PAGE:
So what can you do with the this metadata about datasets? I am a software developer working in the area where digital preservation meets the web. So I’m interested in not only getting the metadata for these datasets, but also the datasets themselves. It’s important to enable 3rd party, automated access to datasets for a variety of reasons; but the biggest one for me can be summarized with the common-sensical: Lots of Copies Keep Stuff Safe.

It’s kind of a no-brainer, but copies are important for digital preservation, when the unfortunate happens. The subtlety is being able to know where the copies of a particular dataset are in the enterprise, in a distributed system like the Web, and the mechanics for relating them together. It’s also important for scholarly communication, so that researchers can cite datasets and follow citations of other research to the actual dataset it is based upon. And lastly aggregation services that collect datasets for dissemination on a particular platform, like data.gov.uk, need ways to predictably sweep domains for datasets that needs to be collected.

Consider this practical example: as someone interested in digital preservation I’d like to be able to know what format types are used within the data.gov.uk collection. Since they have used the dcat:distribution property to point at the referenced dataset, I was able to write a small Python program to crawl the datasets and log the media type and HTTP status code along the way, to generate some results like:

media type datasets
text/html 5898
application/octet-stream 1266
application/vnd.ms-excel 874
text/plain 234
text/csv 220
application/pdf 167
text/xml 81
text/comma-separated-values 51
application/x-zip-compressed 36
application/vnd.ms-powerpoint 33
application/zip 31
application/x-msexcel 28
application/excel 21
application/xml 18
text/x-comma-separated-values 14
application/x-gzip 13
application/x-bittorrent 12
application/octet_stream 12
application/msword 10
application/force-download 10
application/x-vnd.oasis.opendocument.presentation 9
application/x-octet-stream 9
application/vnd.excel 9
application/x-unknown-content-type 6
application/xhtml+xml 6
application/vnd.msexcel 5
application/vnd.google-earth.kml+xml kml 5
application/octetstream 4
application/csv 3
vnd.openxmlformats-officedocument.spreadsheetml.sheet 2
application/vnd.openxmlformats-officedocument.spreadsheetml.sheet 2
application/octet-string 2
image/jpeg 1
image/gif 1
application/x-mspowerpoint 1
application/vnd.google-earth.kml+xml 1
application/powerpoint 1
application/msexcel 1

Granted some of these aren’t too interesting. The predominance of text/html is largely an artifact of using dcat:distribution to link to the splash page for the dataset, not to the dataset itself. This is allowed by the dcat vocabulary … but dcat’s approach kind of assumes that the domain of the assertion is suitably typed as a dcat:Download, dcat:Feed or dcat:WebService. I personally think that dcat has some issues that make it a bit more difficult to use than I’d like. But it’s extremely useful that data.gov.uk are kicking the tires on the vocabulary, so that kinks like this can be worked out.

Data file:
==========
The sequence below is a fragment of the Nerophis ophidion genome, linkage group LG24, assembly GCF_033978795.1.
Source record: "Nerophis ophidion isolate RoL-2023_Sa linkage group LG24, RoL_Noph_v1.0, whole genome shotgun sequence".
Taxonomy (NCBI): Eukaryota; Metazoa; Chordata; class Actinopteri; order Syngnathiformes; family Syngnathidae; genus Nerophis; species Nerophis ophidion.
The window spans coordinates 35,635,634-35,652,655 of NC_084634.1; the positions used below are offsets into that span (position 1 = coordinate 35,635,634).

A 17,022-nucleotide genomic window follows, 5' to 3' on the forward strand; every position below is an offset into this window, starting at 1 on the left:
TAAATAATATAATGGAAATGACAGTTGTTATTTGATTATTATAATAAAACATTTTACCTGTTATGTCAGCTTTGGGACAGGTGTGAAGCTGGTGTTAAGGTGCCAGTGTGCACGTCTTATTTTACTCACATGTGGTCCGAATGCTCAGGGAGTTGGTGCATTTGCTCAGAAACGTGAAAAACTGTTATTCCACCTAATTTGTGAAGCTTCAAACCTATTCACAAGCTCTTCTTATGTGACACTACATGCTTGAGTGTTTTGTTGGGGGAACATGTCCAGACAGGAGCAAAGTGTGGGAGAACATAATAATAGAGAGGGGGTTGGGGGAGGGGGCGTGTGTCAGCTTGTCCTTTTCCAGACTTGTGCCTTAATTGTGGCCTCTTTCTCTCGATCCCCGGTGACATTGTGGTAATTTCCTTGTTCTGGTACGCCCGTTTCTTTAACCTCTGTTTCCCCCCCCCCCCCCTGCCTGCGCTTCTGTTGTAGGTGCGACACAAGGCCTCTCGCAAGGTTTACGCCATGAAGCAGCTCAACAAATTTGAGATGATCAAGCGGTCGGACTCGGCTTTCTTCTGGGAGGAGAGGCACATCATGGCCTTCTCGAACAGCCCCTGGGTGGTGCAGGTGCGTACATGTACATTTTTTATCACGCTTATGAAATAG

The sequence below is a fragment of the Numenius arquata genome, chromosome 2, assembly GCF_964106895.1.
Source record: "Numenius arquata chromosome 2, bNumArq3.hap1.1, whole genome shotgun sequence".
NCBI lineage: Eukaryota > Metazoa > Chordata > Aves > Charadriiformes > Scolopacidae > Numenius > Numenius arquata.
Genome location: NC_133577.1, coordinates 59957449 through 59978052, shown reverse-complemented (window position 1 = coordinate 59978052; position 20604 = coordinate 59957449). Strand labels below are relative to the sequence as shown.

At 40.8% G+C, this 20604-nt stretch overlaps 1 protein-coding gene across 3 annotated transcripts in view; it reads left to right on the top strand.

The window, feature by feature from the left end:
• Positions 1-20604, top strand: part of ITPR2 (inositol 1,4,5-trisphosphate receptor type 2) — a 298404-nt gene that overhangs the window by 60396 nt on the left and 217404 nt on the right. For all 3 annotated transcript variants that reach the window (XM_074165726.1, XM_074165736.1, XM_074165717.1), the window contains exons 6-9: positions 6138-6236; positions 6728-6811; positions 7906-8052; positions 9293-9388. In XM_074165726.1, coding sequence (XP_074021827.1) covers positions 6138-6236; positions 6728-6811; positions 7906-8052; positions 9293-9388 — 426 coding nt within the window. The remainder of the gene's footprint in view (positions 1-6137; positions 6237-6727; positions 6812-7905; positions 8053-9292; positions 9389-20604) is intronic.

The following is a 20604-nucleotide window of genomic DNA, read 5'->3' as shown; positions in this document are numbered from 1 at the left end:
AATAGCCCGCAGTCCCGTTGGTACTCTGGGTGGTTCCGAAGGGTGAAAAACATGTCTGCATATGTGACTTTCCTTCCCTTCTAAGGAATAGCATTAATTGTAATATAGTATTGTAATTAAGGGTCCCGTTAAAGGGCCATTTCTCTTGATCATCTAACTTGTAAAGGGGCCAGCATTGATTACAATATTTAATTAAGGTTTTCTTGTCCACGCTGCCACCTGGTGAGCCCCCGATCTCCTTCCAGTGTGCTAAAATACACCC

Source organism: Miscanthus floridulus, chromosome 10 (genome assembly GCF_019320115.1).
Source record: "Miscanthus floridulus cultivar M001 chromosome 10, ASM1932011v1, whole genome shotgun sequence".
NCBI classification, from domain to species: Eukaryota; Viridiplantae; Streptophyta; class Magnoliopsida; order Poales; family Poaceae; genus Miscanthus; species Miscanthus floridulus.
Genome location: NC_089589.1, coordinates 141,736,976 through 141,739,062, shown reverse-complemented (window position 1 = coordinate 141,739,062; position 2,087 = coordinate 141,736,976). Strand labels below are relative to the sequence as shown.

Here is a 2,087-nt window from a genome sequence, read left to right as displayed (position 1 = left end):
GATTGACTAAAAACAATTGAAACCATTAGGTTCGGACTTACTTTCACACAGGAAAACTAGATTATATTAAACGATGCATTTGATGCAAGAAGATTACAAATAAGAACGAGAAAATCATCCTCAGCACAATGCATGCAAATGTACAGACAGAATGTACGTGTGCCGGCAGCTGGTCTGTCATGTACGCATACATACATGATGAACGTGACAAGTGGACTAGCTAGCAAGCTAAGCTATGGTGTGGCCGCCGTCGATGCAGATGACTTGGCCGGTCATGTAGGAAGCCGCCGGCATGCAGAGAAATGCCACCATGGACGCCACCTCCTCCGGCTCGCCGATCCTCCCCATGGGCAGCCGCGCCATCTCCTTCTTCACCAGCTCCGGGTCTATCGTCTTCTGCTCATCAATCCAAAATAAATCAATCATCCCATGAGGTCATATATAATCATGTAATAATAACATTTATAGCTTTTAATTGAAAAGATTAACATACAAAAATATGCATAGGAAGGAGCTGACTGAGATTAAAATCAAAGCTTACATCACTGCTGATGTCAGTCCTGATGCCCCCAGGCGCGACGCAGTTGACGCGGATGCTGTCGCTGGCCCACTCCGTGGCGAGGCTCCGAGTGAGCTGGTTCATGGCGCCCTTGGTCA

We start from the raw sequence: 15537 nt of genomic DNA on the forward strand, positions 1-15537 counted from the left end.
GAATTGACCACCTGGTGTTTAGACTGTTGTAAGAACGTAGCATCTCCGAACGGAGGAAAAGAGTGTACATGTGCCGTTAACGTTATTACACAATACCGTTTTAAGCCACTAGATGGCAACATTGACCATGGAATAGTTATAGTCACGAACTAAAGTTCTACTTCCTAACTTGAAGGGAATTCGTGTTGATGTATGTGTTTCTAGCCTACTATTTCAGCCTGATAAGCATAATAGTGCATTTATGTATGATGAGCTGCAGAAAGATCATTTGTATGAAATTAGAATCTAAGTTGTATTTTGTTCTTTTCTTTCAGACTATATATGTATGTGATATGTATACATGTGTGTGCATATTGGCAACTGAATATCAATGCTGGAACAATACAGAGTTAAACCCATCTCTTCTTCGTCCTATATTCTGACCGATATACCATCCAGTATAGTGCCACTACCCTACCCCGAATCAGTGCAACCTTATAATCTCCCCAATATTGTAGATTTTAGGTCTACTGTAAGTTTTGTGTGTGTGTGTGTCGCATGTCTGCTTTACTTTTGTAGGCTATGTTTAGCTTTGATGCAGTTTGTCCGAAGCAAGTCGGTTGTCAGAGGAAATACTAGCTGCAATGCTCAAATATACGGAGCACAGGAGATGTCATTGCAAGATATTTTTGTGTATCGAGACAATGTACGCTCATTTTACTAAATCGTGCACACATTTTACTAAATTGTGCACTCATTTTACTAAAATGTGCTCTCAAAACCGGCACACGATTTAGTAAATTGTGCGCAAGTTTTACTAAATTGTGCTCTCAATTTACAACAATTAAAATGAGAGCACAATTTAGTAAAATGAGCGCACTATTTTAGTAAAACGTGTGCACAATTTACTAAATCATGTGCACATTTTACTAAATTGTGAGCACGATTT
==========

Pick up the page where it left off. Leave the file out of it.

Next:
The application/octet-stream media-type (and its variants) are also kind of useless for these purposes, since it basically says the dataset is made of bits. It would be more helpful if the servers in these cases could send something more specific. But it ought to be possible to use something like JHOVE or DROID to do some post-hoc analysis of the bitstream to figure out just what this data is, if it is valid etc.

The nice thing about using the Web to publish these datasets and their descriptions is that this sort of format analysis application could be decoupled from the data.gov.uk web publishing software itself. data.gov.uk becomes a clearinghouse for information and whereabouts of datasets, but a format verification service can be built as an orthogonal application. I think it basically fits the RESTful style of Curation Microservices being promoted by the California Digital Library:

Micro-services are an approach to digital curation based on devolving curation function into a set of independent, but interoperable, services that embody curation values and strategies. Since each of the services is small and self-contained, they are collectively easier to develop, deploy, maintain, and enhance. Equally as important, they are more easily replaced when they have outlived their usefulness. Although the individual services are narrowly scoped, the complex function needed for effective curation emerges from the strategic combination of individual services.

One last thing before you are returned to your regular scheduled programming. You may have noticed that the URI for the dataset being described in the RDF is different from the URL for the HTML view for the resource. For example:


instead of:


This is understandable given some of the dictums about Linked Data and trying to separate the Information Resource from the Non-Information Resource. But it would be nice if the URL resolved via a 303 redirect to the HTML as the Cool URIs for the Semantic Web document prescribes. If this is going to be the identifier for the dataset it’s important that it resolves so that people and automated agents can follow their nose to the dataset. I think this highlights some of the difficulties that people typically face when deploying Linked Data.